You might keep your dog on leash during the visit to prevent inappropriate behavior, or decide to crate the dog so you can relax and just enjoy your company. Perhaps you'll bring her out for short sessions of sitting/treating with visitors. It's not what you'll do forever, and it's not the finished product, but these are valuable baby steps in the right direction. It would make no sense to struggle and get frustrated trying to get your dog to do things that she's not yet able to do. 

Planning Ahead - When you have an untrained dog, it's important to think about what challenges you might face in each daily activity. Most frustration occurs when dog and owner find themselves suddenly in a bad situation and frozen with confusion about what to do, or panicking. Think about where you're going, what you might encounter, and what you could do at your dog's current level of training.

Maybe you have to take your dog to the vet. Think about what you might encounter in the parking lot, in the lobby, in the exam room and while you're paying your bill. What's your plan? What is your dog capable of? What management tools can you use?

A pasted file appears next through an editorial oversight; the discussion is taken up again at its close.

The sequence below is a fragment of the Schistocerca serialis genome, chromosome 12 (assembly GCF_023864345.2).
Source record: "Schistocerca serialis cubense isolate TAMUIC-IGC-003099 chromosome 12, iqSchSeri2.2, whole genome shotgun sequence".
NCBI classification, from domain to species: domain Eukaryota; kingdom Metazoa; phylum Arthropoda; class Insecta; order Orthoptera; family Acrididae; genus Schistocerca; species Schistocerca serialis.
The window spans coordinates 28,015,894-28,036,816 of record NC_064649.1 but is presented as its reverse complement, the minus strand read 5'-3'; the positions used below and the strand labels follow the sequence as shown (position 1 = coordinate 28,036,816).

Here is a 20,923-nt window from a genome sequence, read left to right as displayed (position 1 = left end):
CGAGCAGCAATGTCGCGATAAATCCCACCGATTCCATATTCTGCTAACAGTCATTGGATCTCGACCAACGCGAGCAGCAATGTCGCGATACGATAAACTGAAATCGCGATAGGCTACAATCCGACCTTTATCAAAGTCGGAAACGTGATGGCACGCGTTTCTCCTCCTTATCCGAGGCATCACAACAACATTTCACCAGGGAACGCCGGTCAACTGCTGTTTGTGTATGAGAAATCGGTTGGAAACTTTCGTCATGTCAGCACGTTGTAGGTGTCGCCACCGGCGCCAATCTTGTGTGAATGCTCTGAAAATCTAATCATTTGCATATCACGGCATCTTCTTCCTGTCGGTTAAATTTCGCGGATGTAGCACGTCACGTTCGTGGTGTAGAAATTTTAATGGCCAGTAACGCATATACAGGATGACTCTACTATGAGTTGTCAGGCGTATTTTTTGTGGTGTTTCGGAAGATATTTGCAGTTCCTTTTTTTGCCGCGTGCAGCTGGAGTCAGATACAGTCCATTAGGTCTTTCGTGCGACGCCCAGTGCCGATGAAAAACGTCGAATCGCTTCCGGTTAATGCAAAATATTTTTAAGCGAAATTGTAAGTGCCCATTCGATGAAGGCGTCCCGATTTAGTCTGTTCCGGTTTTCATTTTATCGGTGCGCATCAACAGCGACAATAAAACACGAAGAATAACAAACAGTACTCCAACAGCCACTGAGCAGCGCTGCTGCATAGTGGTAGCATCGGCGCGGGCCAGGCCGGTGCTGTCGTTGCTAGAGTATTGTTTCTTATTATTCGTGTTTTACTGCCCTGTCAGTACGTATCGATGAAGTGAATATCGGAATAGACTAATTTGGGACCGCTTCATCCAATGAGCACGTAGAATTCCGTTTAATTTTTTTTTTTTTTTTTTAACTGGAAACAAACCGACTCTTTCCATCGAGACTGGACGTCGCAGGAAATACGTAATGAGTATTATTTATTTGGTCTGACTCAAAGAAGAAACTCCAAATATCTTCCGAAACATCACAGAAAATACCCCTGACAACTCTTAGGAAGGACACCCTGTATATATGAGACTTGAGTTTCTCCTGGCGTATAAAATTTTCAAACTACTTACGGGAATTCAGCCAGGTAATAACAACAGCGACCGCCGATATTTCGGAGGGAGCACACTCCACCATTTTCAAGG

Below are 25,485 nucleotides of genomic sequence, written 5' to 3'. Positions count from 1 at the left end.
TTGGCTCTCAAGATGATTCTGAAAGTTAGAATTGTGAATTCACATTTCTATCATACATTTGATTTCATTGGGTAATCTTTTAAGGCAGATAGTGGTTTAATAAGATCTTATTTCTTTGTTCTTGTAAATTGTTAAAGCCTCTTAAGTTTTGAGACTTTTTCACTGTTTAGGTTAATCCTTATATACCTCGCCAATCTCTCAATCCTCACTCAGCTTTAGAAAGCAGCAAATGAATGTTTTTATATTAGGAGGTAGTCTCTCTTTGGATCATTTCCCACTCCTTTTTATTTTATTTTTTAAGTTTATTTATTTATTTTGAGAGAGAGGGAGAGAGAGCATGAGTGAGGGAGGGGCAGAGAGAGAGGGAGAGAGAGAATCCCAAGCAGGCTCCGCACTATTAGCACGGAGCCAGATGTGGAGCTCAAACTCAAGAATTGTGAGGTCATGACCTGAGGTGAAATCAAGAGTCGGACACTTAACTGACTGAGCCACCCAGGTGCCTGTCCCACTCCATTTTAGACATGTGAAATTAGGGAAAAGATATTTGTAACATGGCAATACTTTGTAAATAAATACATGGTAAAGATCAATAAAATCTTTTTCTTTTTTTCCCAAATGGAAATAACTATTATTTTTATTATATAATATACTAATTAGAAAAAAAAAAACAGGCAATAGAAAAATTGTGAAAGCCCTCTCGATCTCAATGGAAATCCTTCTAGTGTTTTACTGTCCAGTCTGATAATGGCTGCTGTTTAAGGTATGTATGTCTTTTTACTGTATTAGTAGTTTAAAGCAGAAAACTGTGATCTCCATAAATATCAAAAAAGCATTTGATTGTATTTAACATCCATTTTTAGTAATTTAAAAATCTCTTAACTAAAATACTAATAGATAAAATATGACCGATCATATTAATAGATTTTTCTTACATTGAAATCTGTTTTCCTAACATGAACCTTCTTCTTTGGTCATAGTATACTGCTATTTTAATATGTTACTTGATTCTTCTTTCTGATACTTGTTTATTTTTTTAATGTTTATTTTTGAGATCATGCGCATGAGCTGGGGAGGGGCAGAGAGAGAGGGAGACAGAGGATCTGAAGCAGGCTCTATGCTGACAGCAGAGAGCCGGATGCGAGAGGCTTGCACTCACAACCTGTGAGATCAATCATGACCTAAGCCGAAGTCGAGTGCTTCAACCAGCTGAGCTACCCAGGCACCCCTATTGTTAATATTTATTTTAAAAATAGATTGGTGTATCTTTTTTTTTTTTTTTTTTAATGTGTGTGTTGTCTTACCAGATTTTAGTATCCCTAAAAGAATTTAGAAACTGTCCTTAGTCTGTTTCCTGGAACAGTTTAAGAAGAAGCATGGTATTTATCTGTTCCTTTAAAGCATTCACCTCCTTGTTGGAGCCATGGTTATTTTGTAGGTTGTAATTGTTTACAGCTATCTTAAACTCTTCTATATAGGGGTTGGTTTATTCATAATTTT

Simple skills like target training (touch), let's go, leave it or even name recognition can make a big difference in how you and your dog handle the situation. Making sure you have high value treats with you can also help you maintain control.

What you want to be thinking about is, "If this happens, I will do this." So, if your dog starts barking at another dog in the lobby, perhaps you will use your trained, "Let's go!" to create space by moving your dog away. Once there's some distance, you might play with some target training and generous rewards to keep your dog occupied and focused on you. Maybe you'll bring a chewy, a stuffed Kong or a tug toy with you. 


In my next blog I'll go over some of my favorite go-to cues for these high-distraction, high-arousal situations.

An afterthought...

My five year old granddaughter is an ice skater. She has been to one competition so far. The routine was approximately one minute long, and she forgot half of it. However, this competition wasn't about a full, perfectly executed routine. There was no Triple Axel or Lutz. It was about surmounting the fear and nervousness of skating in front of a crowd all alone. It was about being brave and showing the judges that she knew her fundamental skills.

It was still a perfect routine because she got out there. When she forgot what she was supposed to do next, she kept skating until she remembered and finished her routine. She has a lot more training to do, but the experience built confidence and let her and her coach know what she needs to work on next.

A dog in training needs that same gentle acceptance of who they are now as they work toward what they will become. You are also in training as a handler, so don't be too hard on yourself if you forget half of your routine. Keep training and keep getting out there.